COVID-19 Booster Shots Update
The Food and Drug Administration recently approved COVID-19 vaccine booster shots for people with compromised immune systems. The shots may be more widely available soon.
Talk of boosters began in order to address the roughly three percent of vaccinated people for whom the response has not been effective enough. They include solid organ transplant recipients, people on active chemotherapy, and those who already take immunosuppressive medicines.
But new data also indicates diminished protection among other individuals who were vaccinated many months ago. Duke Health infectious disease specialist Dr. Cameron Wolfe says boosters may become more widely available later this month with health care workers and older adults at the front of the line.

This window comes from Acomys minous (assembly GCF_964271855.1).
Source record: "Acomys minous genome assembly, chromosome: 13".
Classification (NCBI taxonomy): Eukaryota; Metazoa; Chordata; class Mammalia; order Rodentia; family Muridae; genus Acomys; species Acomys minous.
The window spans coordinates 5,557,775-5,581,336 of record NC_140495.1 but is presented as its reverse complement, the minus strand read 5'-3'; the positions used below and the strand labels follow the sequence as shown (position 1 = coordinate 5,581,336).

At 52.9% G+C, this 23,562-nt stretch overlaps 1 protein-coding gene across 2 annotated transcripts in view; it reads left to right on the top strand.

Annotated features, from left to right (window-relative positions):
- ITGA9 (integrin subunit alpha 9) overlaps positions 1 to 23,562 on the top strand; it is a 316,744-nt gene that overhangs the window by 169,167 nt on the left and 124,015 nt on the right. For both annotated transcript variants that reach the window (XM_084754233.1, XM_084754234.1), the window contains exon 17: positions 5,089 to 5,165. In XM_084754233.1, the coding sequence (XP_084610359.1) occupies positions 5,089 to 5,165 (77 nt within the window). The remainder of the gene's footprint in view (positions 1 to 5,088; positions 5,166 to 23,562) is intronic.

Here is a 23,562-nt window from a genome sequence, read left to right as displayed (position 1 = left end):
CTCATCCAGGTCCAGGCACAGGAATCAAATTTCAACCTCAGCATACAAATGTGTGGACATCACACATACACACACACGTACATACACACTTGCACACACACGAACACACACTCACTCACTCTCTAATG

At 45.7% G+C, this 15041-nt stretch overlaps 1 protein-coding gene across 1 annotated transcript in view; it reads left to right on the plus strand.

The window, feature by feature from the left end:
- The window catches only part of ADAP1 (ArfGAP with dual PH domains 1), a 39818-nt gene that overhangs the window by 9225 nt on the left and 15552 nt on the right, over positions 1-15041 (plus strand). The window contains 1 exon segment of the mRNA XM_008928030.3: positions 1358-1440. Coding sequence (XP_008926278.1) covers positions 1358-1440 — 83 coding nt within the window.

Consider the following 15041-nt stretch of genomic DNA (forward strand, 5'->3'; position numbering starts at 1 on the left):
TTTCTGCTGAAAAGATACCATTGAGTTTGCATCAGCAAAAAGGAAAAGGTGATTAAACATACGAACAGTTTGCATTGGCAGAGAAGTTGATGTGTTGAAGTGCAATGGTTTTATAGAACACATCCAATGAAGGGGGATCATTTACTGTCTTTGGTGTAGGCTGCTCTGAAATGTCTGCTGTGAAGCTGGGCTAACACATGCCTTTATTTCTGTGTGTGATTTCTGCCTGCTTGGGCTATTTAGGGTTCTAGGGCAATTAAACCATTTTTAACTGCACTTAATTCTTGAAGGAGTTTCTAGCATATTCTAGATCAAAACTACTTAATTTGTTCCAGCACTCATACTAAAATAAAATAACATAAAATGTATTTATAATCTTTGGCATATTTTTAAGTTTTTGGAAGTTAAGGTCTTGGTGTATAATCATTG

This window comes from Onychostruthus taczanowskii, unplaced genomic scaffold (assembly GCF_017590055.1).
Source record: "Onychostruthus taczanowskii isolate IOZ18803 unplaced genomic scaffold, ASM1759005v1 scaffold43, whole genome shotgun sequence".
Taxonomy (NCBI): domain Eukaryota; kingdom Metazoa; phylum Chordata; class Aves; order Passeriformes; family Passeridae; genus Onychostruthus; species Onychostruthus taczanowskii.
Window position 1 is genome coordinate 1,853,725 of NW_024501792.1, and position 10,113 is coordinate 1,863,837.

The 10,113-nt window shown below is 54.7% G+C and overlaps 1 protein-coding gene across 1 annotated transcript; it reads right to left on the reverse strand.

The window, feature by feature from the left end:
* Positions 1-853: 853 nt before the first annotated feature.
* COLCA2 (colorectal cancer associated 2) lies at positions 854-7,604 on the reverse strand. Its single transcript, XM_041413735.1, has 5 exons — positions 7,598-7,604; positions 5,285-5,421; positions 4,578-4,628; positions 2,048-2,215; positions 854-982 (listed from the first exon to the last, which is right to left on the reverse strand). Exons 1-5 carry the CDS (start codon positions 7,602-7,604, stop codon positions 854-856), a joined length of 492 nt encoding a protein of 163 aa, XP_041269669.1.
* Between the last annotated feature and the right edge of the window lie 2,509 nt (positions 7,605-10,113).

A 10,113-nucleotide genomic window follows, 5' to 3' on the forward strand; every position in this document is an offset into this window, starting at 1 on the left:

"So, if you're a 35-year-old, who has gone through and you know, had your two doses of Pfizer vaccine, for example, really has no risk of severe COVID, and is not frontline, health care working situation, that's different," says Wolfe. "I think we need to still see a little bit more data to fully understand why that person would need to be boosted, and if that's absolutely crucial."
Wolfe says lessons learned from the vaccine rollouts should be applied to the booster including a clear timeline and more transparency to guard against disinformation.